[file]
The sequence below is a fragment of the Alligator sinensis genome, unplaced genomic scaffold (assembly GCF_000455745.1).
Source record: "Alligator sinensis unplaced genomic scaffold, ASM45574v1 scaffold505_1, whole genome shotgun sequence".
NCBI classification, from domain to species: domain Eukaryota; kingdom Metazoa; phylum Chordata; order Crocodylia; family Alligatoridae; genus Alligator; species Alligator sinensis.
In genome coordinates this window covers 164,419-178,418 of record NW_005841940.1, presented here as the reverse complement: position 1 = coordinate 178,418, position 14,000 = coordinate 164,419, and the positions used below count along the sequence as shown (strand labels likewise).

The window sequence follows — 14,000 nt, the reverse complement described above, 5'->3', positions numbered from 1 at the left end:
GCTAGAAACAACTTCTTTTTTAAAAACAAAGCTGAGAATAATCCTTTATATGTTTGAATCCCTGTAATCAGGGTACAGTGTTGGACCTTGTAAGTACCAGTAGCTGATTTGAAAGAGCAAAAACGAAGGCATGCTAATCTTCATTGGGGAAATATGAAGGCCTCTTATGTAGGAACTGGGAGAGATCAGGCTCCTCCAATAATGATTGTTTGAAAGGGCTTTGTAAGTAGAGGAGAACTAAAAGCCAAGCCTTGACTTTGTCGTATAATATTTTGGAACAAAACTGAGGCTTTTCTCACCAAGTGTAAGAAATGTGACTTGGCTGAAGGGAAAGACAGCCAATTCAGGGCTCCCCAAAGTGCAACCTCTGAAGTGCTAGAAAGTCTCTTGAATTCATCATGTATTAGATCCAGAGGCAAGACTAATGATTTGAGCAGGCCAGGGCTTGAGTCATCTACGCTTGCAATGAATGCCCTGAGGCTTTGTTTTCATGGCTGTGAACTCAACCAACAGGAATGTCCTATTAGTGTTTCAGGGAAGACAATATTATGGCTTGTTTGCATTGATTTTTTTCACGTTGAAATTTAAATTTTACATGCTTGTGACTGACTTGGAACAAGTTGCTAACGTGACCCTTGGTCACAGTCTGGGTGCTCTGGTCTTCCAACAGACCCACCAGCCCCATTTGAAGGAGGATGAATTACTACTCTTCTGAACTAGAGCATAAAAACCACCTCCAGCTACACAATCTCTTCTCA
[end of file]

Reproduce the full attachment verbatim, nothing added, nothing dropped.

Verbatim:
The sequence below is a fragment of the Alligator sinensis genome, unplaced genomic scaffold (assembly GCF_000455745.1).
Source record: "Alligator sinensis unplaced genomic scaffold, ASM45574v1 scaffold505_1, whole genome shotgun sequence".
NCBI classification, from domain to species: domain Eukaryota; kingdom Metazoa; phylum Chordata; order Crocodylia; family Alligatoridae; genus Alligator; species Alligator sinensis.
In genome coordinates this window covers 164,419-178,418 of record NW_005841940.1, presented here as the reverse complement: position 1 = coordinate 178,418, position 14,000 = coordinate 164,419, and the positions used below count along the sequence as shown (strand labels likewise).

The window sequence follows — 14,000 nt, the reverse complement described above, 5'->3', positions numbered from 1 at the left end:
GCTAGAAACAACTTCTTTTTTAAAAACAAAGCTGAGAATAATCCTTTATATGTTTGAATCCCTGTAATCAGGGTACAGTGTTGGACCTTGTAAGTACCAGTAGCTGATTTGAAAGAGCAAAAACGAAGGCATGCTAATCTTCATTGGGGAAATATGAAGGCCTCTTATGTAGGAACTGGGAGAGATCAGGCTCCTCCAATAATGATTGTTTGAAAGGGCTTTGTAAGTAGAGGAGAACTAAAAGCCAAGCCTTGACTTTGTCGTATAATATTTTGGAACAAAACTGAGGCTTTTCTCACCAAGTGTAAGAAATGTGACTTGGCTGAAGGGAAAGACAGCCAATTCAGGGCTCCCCAAAGTGCAACCTCTGAAGTGCTAGAAAGTCTCTTGAATTCATCATGTATTAGATCCAGAGGCAAGACTAATGATTTGAGCAGGCCAGGGCTTGAGTCATCTACGCTTGCAATGAATGCCCTGAGGCTTTGTTTTCATGGCTGTGAACTCAACCAACAGGAATGTCCTATTAGTGTTTCAGGGAAGACAATATTATGGCTTGTTTGCATTGATTTTTTTCACGTTGAAATTTAAATTTTACATGCTTGTGACTGACTTGGAACAAGTTGCTAACGTGACCCTTGGTCACAGTCTGGGTGCTCTGGTCTTCCAACAGACCCACCAGCCCCATTTGAAGGAGGATGAATTACTACTCTTCTGAACTAGAGCATAAAAACCACCTCCAGCTACACAATCTCTTCTCA